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Breaking the Secret Code of Macroeconomics Lingo (Part II: Keynesians) August 30, 2012 12:00 AM | Tagged as Keynesian, macroeconomics

 Keynesian Principles

 

John Maynard Keynes was a British economist in the first half of the 20th century. Franklin D. Roosevelt made him famous by using his principles during the Great Depression. His greatest treatise is The General Theory of Employment, Interest and Money (1936).

 

Keynesians believe government can restore economic health after a recession by increasing government spending and by either tax hikes to pay for the spending or temporary tax reductions of many kinds, such as payroll taxes which put money in the pockets of consumers.  This spending idea therefore focuses on demand in the economy, not supply.

 

Keynesians believe that $1 of federal spending will create about $1.50 of economic activity. This is the famous Keynesian multiplier. The more we spend, the quicker the recovery from a recession. If our spending doesn’t fix the economy, we didn’t spend enough. See the Biz Bucks Blog: “The Blip President”, Aug. 6, 2012.

 

Static Scoring

 

The Congressional Budget Office (CBO) is supposed to be a non-partisan resource to “score” the economic effect of proposed law making.  The CBO is famously Keynesian. The models they use are based on “static” scoring. This means if a tax rate produces a given revenue for the federal fisc, then increasing the tax rate will correspondingly increase that revenue. This is clearly true for the lowest tax rates. Raising low tax rates increase the inflow to government.  In Keynesian models, this effect is essentially linear. Meaning if tax rates were increased to 100%, the inflow to the government would rise to record levels.  The ratio between tax rates and tax revenues remains static, or unchanging, in Keynesian models.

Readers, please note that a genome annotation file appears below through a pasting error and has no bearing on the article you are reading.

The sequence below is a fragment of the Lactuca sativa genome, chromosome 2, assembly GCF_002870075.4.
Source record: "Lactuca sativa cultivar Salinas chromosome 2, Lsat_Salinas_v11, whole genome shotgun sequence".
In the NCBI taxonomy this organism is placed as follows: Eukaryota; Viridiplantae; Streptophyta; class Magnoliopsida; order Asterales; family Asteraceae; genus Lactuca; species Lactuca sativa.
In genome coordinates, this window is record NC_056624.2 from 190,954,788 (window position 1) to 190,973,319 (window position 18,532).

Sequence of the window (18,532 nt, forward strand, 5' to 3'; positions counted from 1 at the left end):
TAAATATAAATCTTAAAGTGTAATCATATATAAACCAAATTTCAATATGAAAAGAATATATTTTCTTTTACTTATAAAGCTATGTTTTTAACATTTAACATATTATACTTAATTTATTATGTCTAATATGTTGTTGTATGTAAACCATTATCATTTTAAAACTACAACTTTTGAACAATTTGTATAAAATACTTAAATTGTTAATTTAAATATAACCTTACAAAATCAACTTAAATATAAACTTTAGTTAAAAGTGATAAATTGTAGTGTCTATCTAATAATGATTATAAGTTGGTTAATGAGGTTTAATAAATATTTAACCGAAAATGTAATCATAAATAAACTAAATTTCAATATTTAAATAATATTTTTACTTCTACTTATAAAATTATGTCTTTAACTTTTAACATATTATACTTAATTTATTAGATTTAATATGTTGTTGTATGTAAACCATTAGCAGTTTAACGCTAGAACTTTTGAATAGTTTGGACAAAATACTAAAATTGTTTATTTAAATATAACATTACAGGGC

Wall Street Investment Bankers and Other Notable Keynesians

 

With some exceptions, many economists that reside at universities on the both the east and west coast are Keynesians.  Keynesians are, therefore, nicknamed “salt-water economists” because they reside close to either the Atlantic or the Pacific.

 

Notable Keynesians are Austin Goolsbee, Paul Krugman, Larry Summers, Alan Blinder, the CBO, and most Wall Street investment-bank economists. Why Wall Street? These large investment banks are at the public trough and need to have “love-ins” with the government.  Some have called this the Political-Financial Complex. They are essentially on the same team and promote the same agenda.  CEOs of these large banks have become Secretary of Treasury. Google “Paulson”. These large banks are ardent capitalists when they make money, but ardent socialists when they don’t. Google “Wall Street Bailouts”.


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